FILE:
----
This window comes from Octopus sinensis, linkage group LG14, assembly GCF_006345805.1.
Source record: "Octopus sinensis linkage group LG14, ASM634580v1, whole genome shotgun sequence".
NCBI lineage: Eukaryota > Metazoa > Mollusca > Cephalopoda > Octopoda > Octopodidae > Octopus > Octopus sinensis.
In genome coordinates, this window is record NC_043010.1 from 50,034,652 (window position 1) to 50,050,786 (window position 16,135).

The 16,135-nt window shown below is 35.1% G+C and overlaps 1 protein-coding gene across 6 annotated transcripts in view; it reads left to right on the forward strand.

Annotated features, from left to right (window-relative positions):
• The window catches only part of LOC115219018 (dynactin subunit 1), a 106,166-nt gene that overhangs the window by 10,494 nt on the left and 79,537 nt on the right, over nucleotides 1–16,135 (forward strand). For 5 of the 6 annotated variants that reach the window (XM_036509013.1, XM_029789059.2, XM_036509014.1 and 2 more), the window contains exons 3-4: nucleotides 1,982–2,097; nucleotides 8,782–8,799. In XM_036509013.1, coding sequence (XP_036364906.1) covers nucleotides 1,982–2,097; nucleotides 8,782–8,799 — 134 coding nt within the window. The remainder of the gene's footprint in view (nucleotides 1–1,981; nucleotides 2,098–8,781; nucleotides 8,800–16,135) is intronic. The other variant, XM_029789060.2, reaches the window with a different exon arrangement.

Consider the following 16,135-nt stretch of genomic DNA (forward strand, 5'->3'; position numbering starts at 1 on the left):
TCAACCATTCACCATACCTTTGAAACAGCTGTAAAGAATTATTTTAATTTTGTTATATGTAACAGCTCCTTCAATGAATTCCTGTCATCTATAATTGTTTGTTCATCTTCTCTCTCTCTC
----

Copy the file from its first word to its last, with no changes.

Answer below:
This window comes from Octopus sinensis, linkage group LG14, assembly GCF_006345805.1.
Source record: "Octopus sinensis linkage group LG14, ASM634580v1, whole genome shotgun sequence".
NCBI lineage: Eukaryota > Metazoa > Mollusca > Cephalopoda > Octopoda > Octopodidae > Octopus > Octopus sinensis.
In genome coordinates, this window is record NC_043010.1 from 50,034,652 (window position 1) to 50,050,786 (window position 16,135).

The 16,135-nt window shown below is 35.1% G+C and overlaps 1 protein-coding gene across 6 annotated transcripts in view; it reads left to right on the forward strand.

Annotated features, from left to right (window-relative positions):
• The window catches only part of LOC115219018 (dynactin subunit 1), a 106,166-nt gene that overhangs the window by 10,494 nt on the left and 79,537 nt on the right, over nucleotides 1–16,135 (forward strand). For 5 of the 6 annotated variants that reach the window (XM_036509013.1, XM_029789059.2, XM_036509014.1 and 2 more), the window contains exons 3-4: nucleotides 1,982–2,097; nucleotides 8,782–8,799. In XM_036509013.1, coding sequence (XP_036364906.1) covers nucleotides 1,982–2,097; nucleotides 8,782–8,799 — 134 coding nt within the window. The remainder of the gene's footprint in view (nucleotides 1–1,981; nucleotides 2,098–8,781; nucleotides 8,800–16,135) is intronic. The other variant, XM_029789060.2, reaches the window with a different exon arrangement.

Consider the following 16,135-nt stretch of genomic DNA (forward strand, 5'->3'; position numbering starts at 1 on the left):
TCAACCATTCACCATACCTTTGAAACAGCTGTAAAGAATTATTTTAATTTTGTTATATGTAACAGCTCCTTCAATGAATTCCTGTCATCTATAATTGTTTGTTCATCTTCTCTCTCTCTC